Boulet was shipped back home in 1944 on the Queen Mary, the Queen Elizabeth’s sister ship.

He’d flown in 44 missions during the war, and the Snowy Owl was now returning safely home. He had been chosen for some of the most dangerous duties of the war, and he survived, ready to start his life again in southern Manitoba.

The successes of the Allied Bomber Command in WWII were purchased at terrible cost. Of the 120,000 who served, 55,573 were killed, including over 10,000 Canadians. Of those who were flying at the beginning of the war, only ten percent survived.

It is a loss rate comparable only to the worst slaughter of the First World War trenches. Only the Nazi U-Boat force suffered a higher casualty rate.

BOX OF MEMORIES – Norbert Boulet pulled out a box full of memories this week in his Bayside Personal Care Home room, as he recounted the story of his wartime service. Boulet, who turns 99 in January, moved from Somerset, Manitoba to Killarney’s Bayside in the spring of 2015.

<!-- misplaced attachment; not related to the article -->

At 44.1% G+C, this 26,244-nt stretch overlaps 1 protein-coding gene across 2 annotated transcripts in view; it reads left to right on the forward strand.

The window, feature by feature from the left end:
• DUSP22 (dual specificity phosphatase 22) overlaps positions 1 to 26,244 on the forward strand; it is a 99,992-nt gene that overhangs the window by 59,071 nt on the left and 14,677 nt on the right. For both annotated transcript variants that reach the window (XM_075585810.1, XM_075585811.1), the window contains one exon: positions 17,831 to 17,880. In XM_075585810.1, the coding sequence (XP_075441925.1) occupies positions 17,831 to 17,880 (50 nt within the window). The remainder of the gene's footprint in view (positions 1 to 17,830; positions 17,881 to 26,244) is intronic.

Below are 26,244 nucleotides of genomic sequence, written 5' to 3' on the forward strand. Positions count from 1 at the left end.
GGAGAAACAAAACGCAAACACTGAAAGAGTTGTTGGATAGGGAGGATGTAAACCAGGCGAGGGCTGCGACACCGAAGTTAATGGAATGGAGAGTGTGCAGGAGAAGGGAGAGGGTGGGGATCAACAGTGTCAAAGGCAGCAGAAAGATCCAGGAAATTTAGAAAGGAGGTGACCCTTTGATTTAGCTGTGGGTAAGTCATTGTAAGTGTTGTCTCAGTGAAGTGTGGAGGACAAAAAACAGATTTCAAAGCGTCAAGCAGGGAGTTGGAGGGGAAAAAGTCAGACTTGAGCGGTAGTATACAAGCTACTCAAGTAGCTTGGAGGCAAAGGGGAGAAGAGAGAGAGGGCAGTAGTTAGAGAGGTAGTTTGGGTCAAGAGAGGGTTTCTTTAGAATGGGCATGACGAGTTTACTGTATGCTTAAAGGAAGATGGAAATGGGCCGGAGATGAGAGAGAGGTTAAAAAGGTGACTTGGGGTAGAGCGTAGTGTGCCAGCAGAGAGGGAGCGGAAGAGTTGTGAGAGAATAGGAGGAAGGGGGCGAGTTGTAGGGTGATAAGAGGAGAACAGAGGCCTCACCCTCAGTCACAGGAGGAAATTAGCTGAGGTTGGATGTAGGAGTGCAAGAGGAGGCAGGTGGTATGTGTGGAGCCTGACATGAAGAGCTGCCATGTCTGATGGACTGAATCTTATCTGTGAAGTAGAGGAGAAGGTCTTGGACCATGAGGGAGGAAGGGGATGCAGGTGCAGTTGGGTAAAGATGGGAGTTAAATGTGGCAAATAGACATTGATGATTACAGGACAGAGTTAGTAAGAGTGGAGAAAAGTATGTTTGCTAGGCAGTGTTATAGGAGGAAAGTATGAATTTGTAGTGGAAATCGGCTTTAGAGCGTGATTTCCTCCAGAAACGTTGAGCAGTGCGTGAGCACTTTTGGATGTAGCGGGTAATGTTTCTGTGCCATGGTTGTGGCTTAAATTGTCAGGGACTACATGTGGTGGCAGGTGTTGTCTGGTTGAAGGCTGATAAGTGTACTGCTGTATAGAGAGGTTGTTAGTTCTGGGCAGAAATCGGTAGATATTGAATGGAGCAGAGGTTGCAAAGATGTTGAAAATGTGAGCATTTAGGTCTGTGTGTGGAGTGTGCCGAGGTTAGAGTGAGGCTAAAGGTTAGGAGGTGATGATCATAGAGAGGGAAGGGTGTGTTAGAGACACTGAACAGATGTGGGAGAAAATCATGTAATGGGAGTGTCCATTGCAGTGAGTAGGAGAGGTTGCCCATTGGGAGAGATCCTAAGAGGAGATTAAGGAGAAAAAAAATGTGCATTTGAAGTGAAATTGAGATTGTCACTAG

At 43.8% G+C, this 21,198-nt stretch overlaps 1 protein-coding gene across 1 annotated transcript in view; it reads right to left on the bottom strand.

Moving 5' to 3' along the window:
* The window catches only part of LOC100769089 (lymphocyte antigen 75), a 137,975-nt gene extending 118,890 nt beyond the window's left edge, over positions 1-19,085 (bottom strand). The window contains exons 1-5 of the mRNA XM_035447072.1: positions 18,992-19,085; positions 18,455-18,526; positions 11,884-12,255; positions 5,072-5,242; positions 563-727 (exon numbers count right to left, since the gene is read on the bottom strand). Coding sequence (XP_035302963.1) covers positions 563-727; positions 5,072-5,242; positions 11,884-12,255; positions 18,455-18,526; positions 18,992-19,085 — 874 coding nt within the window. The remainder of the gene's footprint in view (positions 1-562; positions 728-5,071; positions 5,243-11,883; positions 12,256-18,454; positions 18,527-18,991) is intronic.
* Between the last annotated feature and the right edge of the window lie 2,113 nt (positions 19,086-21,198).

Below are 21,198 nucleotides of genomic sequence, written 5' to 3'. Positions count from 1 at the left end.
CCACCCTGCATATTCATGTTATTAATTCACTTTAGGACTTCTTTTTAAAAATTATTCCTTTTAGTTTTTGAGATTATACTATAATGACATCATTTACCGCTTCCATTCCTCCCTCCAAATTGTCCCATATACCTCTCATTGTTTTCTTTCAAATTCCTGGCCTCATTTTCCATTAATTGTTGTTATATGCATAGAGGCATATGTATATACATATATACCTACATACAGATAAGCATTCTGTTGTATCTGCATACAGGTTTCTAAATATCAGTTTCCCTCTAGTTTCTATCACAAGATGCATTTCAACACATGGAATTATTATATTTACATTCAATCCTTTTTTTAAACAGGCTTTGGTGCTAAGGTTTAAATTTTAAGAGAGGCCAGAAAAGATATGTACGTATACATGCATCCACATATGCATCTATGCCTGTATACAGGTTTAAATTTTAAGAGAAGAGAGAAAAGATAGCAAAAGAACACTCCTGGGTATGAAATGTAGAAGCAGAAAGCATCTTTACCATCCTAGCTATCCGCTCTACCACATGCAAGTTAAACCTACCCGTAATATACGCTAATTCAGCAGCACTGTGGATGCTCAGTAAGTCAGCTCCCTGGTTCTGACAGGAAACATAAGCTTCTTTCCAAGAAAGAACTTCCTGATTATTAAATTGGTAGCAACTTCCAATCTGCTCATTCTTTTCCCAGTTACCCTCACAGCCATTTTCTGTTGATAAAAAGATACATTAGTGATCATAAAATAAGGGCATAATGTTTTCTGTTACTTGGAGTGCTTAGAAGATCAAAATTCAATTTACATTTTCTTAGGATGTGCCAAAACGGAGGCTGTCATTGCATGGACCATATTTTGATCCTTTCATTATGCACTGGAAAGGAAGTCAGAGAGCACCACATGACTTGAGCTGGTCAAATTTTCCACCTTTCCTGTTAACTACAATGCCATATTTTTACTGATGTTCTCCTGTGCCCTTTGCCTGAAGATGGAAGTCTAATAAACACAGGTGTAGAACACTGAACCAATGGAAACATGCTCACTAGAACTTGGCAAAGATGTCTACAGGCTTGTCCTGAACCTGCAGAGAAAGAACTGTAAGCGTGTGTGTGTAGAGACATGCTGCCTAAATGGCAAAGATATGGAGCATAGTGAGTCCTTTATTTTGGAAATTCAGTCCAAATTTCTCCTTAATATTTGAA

POSTCARD OF A QUEEN – Boulet purchased this postcard of a real beauty of a ship as he sailed on her to England to join the war effort.


SNOWY OWLS IN SICILY – Boulet (right) stands with other members of the “Snowy Owl” Squadron in Sicily in June of 1943.


BOULET’S BOMBER – Squadron 420’s Wellington bomber at the ready.


TENT REFUGE – A tent provides shelter from the African heat in 1943.


SETTLING DOWN – Norbert Boulet and his wife Gladys married in February of 1945, settling on a farm near Treherne and starting their family. They later moved to the Nesbitt area to farm. They had two sons and two daughters.